It is a popular destination for luxury hotels and world-class skiing conditions, and is situated near the town of Moutiers.
Christophe Gernigon-Lecomte, director of tourism in Meribel, said: ‘This accident is the proof that you can’t do whatever you want.
‘It’s necessary to stay on the pistes, even when weather conditions are good.’
It was bright and sunny in Meribel yesterday morning.
Schumacher is widely regarded as one of the greatest F1 drivers of all time, having won the most championships, race victories, fastest laps, pole positions and races in a single season.
He won the championship seven times, and retired officially at the end of the 2012 season, having returned from a four-year break from the sport.
He turned down the chance to drive for Lotus in the final two races of this year.
Schumacher suffered fractures in his head and neck when he fell off his motorcycle in Spain in February 2009.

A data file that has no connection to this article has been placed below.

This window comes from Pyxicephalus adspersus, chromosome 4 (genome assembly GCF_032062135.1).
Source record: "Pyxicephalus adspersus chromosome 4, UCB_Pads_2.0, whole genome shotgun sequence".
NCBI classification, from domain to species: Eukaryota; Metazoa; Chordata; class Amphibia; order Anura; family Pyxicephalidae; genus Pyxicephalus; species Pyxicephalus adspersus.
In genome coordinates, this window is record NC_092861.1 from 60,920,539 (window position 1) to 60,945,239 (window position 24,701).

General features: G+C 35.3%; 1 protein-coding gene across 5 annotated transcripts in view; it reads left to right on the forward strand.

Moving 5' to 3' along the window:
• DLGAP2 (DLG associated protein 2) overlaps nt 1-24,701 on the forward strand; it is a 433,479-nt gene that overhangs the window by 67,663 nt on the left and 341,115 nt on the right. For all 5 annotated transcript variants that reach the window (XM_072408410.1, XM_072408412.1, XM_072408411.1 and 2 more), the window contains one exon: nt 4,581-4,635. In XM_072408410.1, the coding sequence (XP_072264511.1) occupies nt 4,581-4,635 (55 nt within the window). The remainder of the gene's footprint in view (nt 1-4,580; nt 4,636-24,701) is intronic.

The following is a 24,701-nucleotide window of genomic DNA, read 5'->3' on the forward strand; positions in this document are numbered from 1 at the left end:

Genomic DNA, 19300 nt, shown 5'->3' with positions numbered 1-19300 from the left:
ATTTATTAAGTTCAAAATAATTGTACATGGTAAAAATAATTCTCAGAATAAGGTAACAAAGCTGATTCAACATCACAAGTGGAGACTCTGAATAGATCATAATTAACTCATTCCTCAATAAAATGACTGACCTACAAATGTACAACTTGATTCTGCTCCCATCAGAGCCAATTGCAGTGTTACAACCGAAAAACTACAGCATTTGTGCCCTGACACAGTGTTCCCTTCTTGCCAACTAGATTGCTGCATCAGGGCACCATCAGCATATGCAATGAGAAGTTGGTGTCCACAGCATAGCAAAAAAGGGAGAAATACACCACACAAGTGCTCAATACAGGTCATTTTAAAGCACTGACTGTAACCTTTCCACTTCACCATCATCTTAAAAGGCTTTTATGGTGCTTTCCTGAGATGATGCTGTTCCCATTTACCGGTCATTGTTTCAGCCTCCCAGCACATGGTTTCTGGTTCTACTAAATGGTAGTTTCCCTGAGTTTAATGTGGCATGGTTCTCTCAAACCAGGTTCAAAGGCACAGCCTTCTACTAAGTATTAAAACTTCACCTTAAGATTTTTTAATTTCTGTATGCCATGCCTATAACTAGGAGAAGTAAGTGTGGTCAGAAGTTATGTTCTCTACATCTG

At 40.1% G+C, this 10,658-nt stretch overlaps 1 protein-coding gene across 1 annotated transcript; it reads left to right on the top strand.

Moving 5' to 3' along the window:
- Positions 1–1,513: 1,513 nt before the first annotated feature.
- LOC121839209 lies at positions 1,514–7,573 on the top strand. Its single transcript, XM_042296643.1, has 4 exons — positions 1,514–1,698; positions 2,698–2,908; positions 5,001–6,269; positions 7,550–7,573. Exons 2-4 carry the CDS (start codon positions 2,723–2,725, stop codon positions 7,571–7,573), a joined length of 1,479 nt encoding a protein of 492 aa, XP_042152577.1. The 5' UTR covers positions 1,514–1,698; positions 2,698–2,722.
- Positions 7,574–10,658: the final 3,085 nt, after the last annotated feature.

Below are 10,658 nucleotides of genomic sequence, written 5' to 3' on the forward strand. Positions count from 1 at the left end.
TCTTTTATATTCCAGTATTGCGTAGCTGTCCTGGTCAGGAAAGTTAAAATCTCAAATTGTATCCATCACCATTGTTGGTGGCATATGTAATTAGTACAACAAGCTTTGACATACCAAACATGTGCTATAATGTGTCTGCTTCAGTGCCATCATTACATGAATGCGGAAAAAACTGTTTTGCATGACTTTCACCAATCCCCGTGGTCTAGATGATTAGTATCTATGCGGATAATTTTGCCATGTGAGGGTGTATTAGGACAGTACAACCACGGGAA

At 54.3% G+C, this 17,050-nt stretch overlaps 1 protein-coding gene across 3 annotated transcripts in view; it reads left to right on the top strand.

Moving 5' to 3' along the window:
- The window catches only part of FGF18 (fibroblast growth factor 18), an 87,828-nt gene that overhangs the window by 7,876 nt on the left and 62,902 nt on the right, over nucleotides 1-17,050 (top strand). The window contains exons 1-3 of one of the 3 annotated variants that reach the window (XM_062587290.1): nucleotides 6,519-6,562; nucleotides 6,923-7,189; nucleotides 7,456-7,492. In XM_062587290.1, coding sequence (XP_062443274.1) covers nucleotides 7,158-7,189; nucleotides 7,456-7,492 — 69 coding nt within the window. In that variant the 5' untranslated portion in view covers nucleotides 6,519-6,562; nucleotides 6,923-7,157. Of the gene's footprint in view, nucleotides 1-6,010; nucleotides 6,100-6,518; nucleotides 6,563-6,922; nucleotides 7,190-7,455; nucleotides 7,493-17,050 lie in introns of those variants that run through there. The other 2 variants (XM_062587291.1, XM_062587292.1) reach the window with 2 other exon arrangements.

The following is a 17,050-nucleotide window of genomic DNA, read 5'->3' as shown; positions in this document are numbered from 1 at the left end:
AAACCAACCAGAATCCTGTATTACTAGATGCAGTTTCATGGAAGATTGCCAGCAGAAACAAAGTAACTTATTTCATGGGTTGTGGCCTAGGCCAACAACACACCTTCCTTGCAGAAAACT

He had suffered pains in his neck ever since and is understood that his ski accident on Sunday has impacted on his old injuries.
His manager Sabine Kehm visited the site of the accident, and said in a statement: ‘Michael fell on his head during a private ski trip in the French Alps.
‘He was brought to a hospital and is receiving professional medical attention.
‘We please ask for your understanding that we cannot give out any more information at this time about his state of health.
‘He wore a helmet and he was not alone.’
Schumacher and his family live in a lakeside mansion in Switzerland worth £50million.
The huge property borders Lake Geneva and is thought to contain its own underground petrol station.
He has an extensive classic car collection and a trophy room for the awards he has collected during his racing career.